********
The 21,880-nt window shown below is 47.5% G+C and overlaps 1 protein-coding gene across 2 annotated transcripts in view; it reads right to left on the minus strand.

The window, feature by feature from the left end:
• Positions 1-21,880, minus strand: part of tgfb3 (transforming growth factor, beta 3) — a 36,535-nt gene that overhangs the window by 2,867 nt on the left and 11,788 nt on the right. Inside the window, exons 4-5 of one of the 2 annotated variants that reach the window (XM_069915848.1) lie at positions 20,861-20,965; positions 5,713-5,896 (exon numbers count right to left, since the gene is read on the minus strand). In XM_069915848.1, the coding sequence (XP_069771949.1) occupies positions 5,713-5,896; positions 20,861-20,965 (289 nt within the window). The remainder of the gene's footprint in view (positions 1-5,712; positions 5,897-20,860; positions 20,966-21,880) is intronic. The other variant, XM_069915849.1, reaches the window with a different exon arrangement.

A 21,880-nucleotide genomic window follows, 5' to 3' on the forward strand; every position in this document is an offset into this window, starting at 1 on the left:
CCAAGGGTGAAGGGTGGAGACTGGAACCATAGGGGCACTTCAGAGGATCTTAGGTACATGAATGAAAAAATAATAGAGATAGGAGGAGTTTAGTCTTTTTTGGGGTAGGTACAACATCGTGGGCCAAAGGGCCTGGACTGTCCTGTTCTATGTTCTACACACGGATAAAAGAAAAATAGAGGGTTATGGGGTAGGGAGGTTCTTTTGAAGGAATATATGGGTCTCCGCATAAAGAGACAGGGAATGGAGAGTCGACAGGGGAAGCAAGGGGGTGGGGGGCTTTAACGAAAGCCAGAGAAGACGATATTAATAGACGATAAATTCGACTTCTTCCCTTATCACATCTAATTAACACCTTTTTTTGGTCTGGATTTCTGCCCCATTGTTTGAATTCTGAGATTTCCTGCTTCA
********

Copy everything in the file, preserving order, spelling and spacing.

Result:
The 21,880-nt window shown below is 47.5% G+C and overlaps 1 protein-coding gene across 2 annotated transcripts in view; it reads right to left on the minus strand.

The window, feature by feature from the left end:
• Positions 1-21,880, minus strand: part of tgfb3 (transforming growth factor, beta 3) — a 36,535-nt gene that overhangs the window by 2,867 nt on the left and 11,788 nt on the right. Inside the window, exons 4-5 of one of the 2 annotated variants that reach the window (XM_069915848.1) lie at positions 20,861-20,965; positions 5,713-5,896 (exon numbers count right to left, since the gene is read on the minus strand). In XM_069915848.1, the coding sequence (XP_069771949.1) occupies positions 5,713-5,896; positions 20,861-20,965 (289 nt within the window). The remainder of the gene's footprint in view (positions 1-5,712; positions 5,897-20,860; positions 20,966-21,880) is intronic. The other variant, XM_069915849.1, reaches the window with a different exon arrangement.

A 21,880-nucleotide genomic window follows, 5' to 3' on the forward strand; every position in this document is an offset into this window, starting at 1 on the left:
CCAAGGGTGAAGGGTGGAGACTGGAACCATAGGGGCACTTCAGAGGATCTTAGGTACATGAATGAAAAAATAATAGAGATAGGAGGAGTTTAGTCTTTTTTGGGGTAGGTACAACATCGTGGGCCAAAGGGCCTGGACTGTCCTGTTCTATGTTCTACACACGGATAAAAGAAAAATAGAGGGTTATGGGGTAGGGAGGTTCTTTTGAAGGAATATATGGGTCTCCGCATAAAGAGACAGGGAATGGAGAGTCGACAGGGGAAGCAAGGGGGTGGGGGGCTTTAACGAAAGCCAGAGAAGACGATATTAATAGACGATAAATTCGACTTCTTCCCTTATCACATCTAATTAACACCTTTTTTTGGTCTGGATTTCTGCCCCATTGTTTGAATTCTGAGATTTCCTGCTTCA